equity instruments issued in accordance with ASC Topic 718 Compensation-Stock Compensation. Accordingly, compensation costs attributable
to stock options or similar equity instruments granted are measured at the fair value at the grant date, and expensed over the
expected vesting period. Transactions in which goods or services are received in exchange for the issuance of equity instruments
are accounted for based on the fair value of the consideration received or the fair value of the equity instruments issued, whichever
is more reliably measurable. ASC Topic 718- Compensation requires excess tax benefits be reported as a financing cash inflow rather
than as a reduction of taxes paid.
The Company did not grant any stock options during
the period ended July 31, 2011.
The Company adopted Statement of Financial Accounting
Standards No. 130 (SFAS 130), Reporting Comprehensive Income, which establishes standards for reporting and display of comprehensive
income, its components and accumulated balances. The Company is disclosing this information on its Statement of Stockholders' Equity.
Comprehensive income comprises equity except those resulting from investments by owners and distributions to owners.
The Company has no elements of "other comprehensive
income" during the period ended July 31, 2012.
The company expenses advertising costs as incurred.
There was no advertising expense incurred by the company during the period ended July 31, 2012.
Recent Accounting Pronouncements
In September 2011, the Financial Accounting Standards
Board (FASB) issued Accounting Standards Update (ASU) No. 2011-08, Intangibles Goodwill and Other (Topic 350): Testing
Goodwill for Impairment. The guidance in ASU 2011-08 is intended to reduce complexity and costs by allowing an entity the option
to make a qualitative evaluation about the likelihood of goodwill impairment to determine whether it should calculate the fair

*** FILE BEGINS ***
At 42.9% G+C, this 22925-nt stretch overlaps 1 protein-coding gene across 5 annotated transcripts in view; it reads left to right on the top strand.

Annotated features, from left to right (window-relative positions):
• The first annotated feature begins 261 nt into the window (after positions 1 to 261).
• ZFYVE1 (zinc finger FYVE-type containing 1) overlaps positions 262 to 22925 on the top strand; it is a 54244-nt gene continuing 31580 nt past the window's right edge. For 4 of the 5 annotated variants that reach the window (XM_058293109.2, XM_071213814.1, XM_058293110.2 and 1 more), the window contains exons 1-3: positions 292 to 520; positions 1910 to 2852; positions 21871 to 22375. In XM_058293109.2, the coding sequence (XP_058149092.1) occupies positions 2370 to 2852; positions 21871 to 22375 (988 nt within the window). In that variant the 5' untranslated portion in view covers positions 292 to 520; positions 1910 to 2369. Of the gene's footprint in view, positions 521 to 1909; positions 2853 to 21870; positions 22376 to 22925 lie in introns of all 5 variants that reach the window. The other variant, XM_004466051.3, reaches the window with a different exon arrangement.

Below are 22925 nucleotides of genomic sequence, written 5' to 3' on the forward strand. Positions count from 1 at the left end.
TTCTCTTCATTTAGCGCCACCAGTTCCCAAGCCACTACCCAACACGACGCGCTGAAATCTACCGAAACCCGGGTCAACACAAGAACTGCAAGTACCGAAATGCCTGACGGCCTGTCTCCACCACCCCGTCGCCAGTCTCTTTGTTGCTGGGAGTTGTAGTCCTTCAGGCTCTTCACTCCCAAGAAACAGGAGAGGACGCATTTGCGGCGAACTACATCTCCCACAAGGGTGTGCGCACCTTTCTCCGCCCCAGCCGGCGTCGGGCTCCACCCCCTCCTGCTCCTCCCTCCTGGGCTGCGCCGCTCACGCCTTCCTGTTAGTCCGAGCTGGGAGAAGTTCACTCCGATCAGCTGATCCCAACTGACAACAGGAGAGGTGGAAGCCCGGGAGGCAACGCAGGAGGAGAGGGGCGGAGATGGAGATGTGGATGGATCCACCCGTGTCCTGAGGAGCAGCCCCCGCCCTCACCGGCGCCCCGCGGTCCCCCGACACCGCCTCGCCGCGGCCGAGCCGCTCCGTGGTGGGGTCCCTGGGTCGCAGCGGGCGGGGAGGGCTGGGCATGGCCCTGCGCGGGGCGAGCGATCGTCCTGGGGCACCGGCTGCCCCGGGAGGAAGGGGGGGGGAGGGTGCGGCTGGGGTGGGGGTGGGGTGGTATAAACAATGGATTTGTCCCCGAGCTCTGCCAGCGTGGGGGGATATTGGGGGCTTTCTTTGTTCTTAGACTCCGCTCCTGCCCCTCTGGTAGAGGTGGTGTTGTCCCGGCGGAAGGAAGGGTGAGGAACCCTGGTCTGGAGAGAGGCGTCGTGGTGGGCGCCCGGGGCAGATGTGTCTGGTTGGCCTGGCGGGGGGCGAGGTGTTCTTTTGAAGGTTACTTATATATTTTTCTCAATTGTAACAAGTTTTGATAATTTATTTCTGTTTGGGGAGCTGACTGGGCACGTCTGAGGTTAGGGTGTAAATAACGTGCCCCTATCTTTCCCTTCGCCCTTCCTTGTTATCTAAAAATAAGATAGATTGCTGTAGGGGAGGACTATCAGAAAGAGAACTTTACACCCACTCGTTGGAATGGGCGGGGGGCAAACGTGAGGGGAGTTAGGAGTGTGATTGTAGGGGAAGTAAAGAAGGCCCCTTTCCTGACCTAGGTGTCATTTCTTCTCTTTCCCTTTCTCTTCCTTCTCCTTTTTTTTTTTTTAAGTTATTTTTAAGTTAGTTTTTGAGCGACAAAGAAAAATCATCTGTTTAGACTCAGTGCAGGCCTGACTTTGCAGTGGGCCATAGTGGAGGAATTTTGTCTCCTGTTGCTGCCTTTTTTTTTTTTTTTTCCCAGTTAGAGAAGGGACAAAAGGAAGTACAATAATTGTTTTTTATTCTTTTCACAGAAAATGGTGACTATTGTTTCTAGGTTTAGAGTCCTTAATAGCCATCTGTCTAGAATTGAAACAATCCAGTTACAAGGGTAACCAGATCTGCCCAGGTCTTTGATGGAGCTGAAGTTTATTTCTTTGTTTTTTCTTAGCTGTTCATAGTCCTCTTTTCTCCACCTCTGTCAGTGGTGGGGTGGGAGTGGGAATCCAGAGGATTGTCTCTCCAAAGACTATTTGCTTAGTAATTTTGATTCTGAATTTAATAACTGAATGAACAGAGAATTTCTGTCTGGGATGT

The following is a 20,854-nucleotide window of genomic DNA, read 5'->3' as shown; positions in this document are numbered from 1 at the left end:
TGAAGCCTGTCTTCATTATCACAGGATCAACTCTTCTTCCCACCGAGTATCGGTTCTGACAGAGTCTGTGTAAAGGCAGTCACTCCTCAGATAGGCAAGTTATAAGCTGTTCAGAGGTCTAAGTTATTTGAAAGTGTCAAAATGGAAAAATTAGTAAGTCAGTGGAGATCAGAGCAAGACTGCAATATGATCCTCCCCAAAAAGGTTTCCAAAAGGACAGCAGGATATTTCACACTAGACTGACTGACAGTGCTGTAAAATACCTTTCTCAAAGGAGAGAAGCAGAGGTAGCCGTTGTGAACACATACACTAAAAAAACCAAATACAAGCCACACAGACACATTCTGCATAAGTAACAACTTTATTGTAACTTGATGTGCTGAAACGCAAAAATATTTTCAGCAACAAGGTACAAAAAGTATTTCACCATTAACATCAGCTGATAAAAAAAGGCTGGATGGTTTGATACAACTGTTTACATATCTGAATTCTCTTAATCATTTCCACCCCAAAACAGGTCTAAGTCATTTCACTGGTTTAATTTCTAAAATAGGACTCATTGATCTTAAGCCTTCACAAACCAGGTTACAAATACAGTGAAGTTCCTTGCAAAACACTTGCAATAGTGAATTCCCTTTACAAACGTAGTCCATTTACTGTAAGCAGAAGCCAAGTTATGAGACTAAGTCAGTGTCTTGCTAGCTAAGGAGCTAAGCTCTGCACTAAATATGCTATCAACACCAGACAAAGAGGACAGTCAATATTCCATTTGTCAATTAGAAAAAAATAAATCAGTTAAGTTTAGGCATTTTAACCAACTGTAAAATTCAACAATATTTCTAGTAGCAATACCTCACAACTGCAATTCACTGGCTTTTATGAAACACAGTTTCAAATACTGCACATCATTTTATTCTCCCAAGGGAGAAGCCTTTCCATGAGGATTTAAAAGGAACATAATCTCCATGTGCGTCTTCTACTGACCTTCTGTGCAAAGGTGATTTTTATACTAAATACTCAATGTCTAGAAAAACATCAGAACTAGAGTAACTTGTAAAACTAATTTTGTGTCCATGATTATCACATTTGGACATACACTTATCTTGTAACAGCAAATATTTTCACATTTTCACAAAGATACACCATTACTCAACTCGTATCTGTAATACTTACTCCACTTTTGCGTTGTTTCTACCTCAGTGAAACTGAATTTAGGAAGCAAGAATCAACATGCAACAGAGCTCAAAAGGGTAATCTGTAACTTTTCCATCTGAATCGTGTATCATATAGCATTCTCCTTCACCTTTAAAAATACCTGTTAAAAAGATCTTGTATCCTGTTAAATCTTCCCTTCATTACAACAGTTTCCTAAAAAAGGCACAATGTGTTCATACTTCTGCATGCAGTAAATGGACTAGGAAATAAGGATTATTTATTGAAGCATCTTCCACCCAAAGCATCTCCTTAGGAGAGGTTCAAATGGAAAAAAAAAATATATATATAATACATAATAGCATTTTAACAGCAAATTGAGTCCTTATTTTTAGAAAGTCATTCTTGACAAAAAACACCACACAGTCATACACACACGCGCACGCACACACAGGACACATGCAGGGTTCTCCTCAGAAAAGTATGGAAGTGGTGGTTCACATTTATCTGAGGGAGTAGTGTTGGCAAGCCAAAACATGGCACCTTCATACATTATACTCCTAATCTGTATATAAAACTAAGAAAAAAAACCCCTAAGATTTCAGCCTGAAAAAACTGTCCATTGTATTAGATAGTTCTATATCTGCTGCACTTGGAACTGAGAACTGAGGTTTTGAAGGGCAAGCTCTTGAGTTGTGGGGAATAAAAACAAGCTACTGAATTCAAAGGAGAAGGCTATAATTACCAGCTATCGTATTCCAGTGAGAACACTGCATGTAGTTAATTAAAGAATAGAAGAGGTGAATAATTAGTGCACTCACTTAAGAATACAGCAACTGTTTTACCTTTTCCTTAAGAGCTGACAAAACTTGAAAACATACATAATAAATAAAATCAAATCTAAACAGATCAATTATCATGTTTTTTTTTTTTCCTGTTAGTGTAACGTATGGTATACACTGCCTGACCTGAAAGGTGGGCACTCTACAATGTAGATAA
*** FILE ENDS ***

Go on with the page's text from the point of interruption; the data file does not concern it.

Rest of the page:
value of a reporting unit. The amendments also improve previous guidance by expanding upon the examples of events and circumstances
that an entity should consider between annual impairment tests in determining whether it is more likely than not that the fair
value of a reporting unit is less than its carrying amount. Also, the amendments improve the examples of events and circumstances
that an entity having a reporting unit with a zero or negative carrying amount should consider in determining whether to measure
an impairment loss, if any, under the second step of the goodwill impairment test. The amendments in this ASU are effective for
annual and interim goodwill impairment tests performed for fiscal years beginning after December 15, 2011. Early adoption is permitted,
including for annual and interim goodwill impairment tests performed as of a date before September 15, 2011, if an entitys
financial statements for the most recent annual or interim period have not yet been issued. The adoption of this guidance is not
expected to have a material impact on the Companys financial position or results of operations.
In June 2011, the FASB issued ASU 2011-05, Comprehensive
Income (Topic 220): Presentation of Comprehensive Income, which is effective for annual reporting periods beginning after
December 15, 2011. ASU 2011-05 will become effective for the Company on October 1, 2012. This guidance eliminates the option to
present the components of other comprehensive income as part of the statement of changes in stockholders equity. In addition,
items of other comprehensive income that are reclassified to profit or loss are required to be presented separately on the face
of the financial statements. This guidance is intended to increase the prominence of other comprehensive income in financial statements
by requiring that such amounts be presented either in a single continuous statement of income and comprehensive income or separately
in consecutive statements of income and comprehensive income. The adoption of ASU 2011-05 is not expected to have a material impact